ROHM Optimizes Production, Uses Quantum Technology

ROHM has been collaborating with Quanmatic to introduce quantum technology into the Electrical Die Sorting (EDS)1 process. Particularly, they have been conducting demonstrations aimed at optimizing combinations during manufacturing.

Currently, after meeting certain benchmarks regarding production efficiency, ROHM and Quanmatic plan to carry out full-scale implementation in April 2024. This represents the world’s first demonstration of manufacturing process optimization using quantum technology in a large-scale mass production line at a semiconductor manufacturing plant.

ROHM and Quanmatic have made the world’s first large-scale semiconductor manufacturing plant, with full-scale introduction in the EDS process, optimizing semiconductor production.

Development Background

In recent years, the use of quantum technology has been explored in various fields, in particular quantum annealing methods*2 being introduced in combinatorial optimization. Particularly, for delivery route optimization in the logistics industry.

At the same time, in the semiconductor industry, as the manufacturing process becomes more extensive the possible combinations increase exponentially. Moreover, the large number of constraints makes it hard to obtain an optimal solution. Therefore, the application of quantum technology was limited to processes on a scale that could be approximated by classical computers.

For example, in the EDS process, the number of combinations involving manufacturing devices, test equipment/conditions, and other factors is so large despite being only a part of the entire system. This made it extremely difficult to derive a solution that optimizes the manufacturing process. As a result, in the past it was common to perform operations (process allocation) based on basic calculation rules, utilizing accumulated knowledge and expertise.

In this context, in January 2023 ROHM and Quanmatic began exploring an operating system using quantum solutions that take into account various constraints in the EDS process. In September 2023, both companies succeeded in building a prototype. Specifically, it combines Quanmatic’s product that improves quantum computing efficiency based on research conducted at Waseda University and Keio University. Together with a computational framework.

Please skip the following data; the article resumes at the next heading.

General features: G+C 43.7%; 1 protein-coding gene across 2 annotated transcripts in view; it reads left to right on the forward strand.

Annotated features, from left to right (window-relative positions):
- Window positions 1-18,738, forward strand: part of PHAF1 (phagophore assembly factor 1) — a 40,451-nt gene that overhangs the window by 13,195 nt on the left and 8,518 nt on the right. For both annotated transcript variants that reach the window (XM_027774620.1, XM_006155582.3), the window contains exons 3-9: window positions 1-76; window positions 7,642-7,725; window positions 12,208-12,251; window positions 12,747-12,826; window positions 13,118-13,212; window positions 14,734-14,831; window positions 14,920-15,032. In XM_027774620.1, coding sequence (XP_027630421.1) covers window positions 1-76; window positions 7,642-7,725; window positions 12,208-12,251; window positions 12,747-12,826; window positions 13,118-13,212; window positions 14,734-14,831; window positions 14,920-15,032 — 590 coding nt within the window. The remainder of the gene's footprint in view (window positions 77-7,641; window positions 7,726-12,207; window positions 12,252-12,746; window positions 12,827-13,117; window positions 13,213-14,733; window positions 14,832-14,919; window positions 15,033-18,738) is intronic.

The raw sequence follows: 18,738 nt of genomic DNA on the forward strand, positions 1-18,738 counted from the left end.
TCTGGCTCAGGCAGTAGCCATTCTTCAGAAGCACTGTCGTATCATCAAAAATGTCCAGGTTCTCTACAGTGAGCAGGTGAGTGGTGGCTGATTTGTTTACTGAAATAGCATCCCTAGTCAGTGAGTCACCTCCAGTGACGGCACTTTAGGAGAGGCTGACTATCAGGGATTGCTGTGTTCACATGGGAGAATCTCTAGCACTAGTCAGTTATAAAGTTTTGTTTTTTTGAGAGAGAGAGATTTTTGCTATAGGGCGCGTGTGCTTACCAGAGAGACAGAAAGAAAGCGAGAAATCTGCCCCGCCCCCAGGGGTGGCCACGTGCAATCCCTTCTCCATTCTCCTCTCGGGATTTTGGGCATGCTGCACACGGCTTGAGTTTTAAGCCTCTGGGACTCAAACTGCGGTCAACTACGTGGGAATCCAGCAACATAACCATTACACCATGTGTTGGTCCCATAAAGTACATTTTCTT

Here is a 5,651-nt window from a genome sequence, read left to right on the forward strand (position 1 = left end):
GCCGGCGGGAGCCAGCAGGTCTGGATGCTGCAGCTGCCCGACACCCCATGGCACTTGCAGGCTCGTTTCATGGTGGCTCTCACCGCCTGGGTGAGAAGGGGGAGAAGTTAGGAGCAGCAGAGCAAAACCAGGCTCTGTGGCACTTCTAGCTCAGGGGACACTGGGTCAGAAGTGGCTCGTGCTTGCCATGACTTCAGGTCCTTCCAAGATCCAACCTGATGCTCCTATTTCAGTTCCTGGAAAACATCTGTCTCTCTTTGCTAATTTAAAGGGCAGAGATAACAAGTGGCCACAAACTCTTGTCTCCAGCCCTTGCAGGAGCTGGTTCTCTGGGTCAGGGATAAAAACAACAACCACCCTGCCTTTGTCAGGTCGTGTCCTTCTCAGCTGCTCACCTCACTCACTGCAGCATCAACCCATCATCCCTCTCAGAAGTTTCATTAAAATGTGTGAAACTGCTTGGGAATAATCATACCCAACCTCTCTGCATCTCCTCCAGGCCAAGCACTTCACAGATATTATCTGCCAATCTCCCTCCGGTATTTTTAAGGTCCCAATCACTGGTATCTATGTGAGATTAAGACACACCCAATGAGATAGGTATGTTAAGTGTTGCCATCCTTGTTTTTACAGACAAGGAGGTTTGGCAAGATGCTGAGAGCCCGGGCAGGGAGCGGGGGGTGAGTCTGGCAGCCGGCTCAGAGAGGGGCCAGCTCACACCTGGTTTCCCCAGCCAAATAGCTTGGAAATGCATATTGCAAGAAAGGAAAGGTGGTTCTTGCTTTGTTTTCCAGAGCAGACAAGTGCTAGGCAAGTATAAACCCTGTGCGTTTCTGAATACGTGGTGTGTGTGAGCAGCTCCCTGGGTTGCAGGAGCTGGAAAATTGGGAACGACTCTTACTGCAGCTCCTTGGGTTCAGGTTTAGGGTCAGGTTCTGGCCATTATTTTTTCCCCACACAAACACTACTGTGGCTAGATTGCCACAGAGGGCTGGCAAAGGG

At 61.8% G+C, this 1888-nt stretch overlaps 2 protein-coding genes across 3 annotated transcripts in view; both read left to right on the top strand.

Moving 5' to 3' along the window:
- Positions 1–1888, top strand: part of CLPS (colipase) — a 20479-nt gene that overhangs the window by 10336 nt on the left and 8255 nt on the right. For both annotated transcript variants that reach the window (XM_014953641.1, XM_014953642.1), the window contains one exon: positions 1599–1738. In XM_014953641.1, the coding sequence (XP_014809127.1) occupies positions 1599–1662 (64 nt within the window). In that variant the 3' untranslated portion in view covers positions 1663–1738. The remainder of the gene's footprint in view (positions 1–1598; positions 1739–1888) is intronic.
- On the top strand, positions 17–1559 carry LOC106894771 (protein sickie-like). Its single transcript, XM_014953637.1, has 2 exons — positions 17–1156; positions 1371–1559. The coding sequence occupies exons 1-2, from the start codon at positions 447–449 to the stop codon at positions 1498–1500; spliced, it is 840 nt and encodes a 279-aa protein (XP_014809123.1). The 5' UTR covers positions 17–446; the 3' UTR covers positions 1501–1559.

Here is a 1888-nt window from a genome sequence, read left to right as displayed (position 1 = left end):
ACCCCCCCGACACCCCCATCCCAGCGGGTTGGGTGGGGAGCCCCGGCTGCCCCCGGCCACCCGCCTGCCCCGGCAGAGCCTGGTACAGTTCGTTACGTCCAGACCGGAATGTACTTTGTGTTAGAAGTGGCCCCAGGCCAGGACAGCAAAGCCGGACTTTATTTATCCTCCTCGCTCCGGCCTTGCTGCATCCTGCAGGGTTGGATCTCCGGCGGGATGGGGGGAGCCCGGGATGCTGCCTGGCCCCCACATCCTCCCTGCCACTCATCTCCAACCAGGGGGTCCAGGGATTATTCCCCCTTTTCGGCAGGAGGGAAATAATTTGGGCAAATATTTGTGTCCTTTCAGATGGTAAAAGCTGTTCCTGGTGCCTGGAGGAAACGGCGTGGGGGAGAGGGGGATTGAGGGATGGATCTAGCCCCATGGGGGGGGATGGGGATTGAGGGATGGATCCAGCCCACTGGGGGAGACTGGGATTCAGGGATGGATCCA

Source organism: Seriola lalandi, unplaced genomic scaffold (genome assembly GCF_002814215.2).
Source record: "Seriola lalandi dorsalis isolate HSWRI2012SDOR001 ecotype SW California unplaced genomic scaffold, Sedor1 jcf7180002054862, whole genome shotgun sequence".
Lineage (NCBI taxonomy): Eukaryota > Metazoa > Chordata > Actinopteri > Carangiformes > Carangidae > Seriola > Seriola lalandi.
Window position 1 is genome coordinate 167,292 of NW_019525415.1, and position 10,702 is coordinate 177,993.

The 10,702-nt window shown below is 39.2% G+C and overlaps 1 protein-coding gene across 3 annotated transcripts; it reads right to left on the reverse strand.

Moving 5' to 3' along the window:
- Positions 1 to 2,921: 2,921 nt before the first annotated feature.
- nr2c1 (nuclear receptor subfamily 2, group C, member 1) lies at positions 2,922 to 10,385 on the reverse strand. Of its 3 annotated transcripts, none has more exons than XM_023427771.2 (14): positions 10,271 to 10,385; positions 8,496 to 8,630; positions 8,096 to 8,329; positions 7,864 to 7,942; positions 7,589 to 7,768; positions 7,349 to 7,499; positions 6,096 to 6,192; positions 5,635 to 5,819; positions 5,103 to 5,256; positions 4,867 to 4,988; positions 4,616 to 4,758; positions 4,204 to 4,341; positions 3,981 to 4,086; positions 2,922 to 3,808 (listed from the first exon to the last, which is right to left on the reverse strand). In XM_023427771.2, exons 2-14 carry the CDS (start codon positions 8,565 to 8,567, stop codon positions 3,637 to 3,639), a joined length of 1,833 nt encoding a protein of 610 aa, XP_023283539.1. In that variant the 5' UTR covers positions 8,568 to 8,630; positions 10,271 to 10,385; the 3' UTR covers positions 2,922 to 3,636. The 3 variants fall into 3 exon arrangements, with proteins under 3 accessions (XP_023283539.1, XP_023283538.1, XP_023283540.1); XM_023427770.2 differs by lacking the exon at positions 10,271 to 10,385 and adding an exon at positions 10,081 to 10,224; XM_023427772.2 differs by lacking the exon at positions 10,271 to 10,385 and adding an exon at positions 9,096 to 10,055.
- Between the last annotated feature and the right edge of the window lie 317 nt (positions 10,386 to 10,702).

The specialized formulation technology involved leverages quantum and classical computation techniques as well as the vast knowledge, expertise, and data accumulated by ROHM to date.

Optimal Operation Response

After testing and validating the prototype at ROHM’s domestic and overseas factories, the results showed that key performance indicators such as utilization and delivery delay rates could be improved by several percentage points. In addition, implementing the algorithm significantly reduces computation time. Thus, enabling timely and optimal operation in response to changes in manufacturing conditions.

Going forward, both companies will work to further deepen their collaboration to improve the accuracy of the manufacturing system through a series of trial operations at overseas plants, with the goal of full-scale introduction in April 2024.

Major Step in Semiconductor Manufacturing

Nozomu Togawa, CSO and Co-Founder of Quanmatic / Professor, Faculty of Science and Engineering, Waseda University, “This result is an example of a highly mathematical optimization calculation method researched at a university being applied in the real world. The aim (is to provide) semiconductor products through a supply chain that is continually optimized on a daily basis using quantum-related methods.”

In addition, Togawa said, “We believe that the accumulation of such achievements will lay the foundation for realizing the Japanese government’s ‘Future Vision of a Quantum Society’ (a society in which 10 million people will be using quantum technology by 2030).”

On the other hand, Tetsuo Tateishi, Member of the Board, Senior Corporate Officer and CTO, ROHM Co., Ltd., said, “As the role of semiconductors becomes increasingly important to achieving a decarbonized society, ensuring stable supply has become a societal issue. The development of an operational system suitable for large-scale mass production lines using quantum technology represents a major step forward for the semiconductor manufacturing industry, enabling real-time optimization of production processes.”

Furthermore, Togawa said, “Going beyond the current situation, we will accelerate the introduction of quantum technology and related methods into a wide range of processes, to strengthen our stable supply system by establishing a more holistically optimized supply chain.”


*1) Electrical Die Sorting – A process for testing the electrical characteristics of chips formed on wafers, essential for ensuring the reliability and improving the yield of semiconductor devices.

*2) Technology proposed by Professor Hidetoshi Nishimori of the Tokyo Institute of Technology that sparked the quantum computing boom when it was offered commercially for the first time in the world by Canada’s D-Wave Systems in 2011. It is considered to be close to social implementation due to its strength in solving combinatorial optimization problems that narrow down application focus.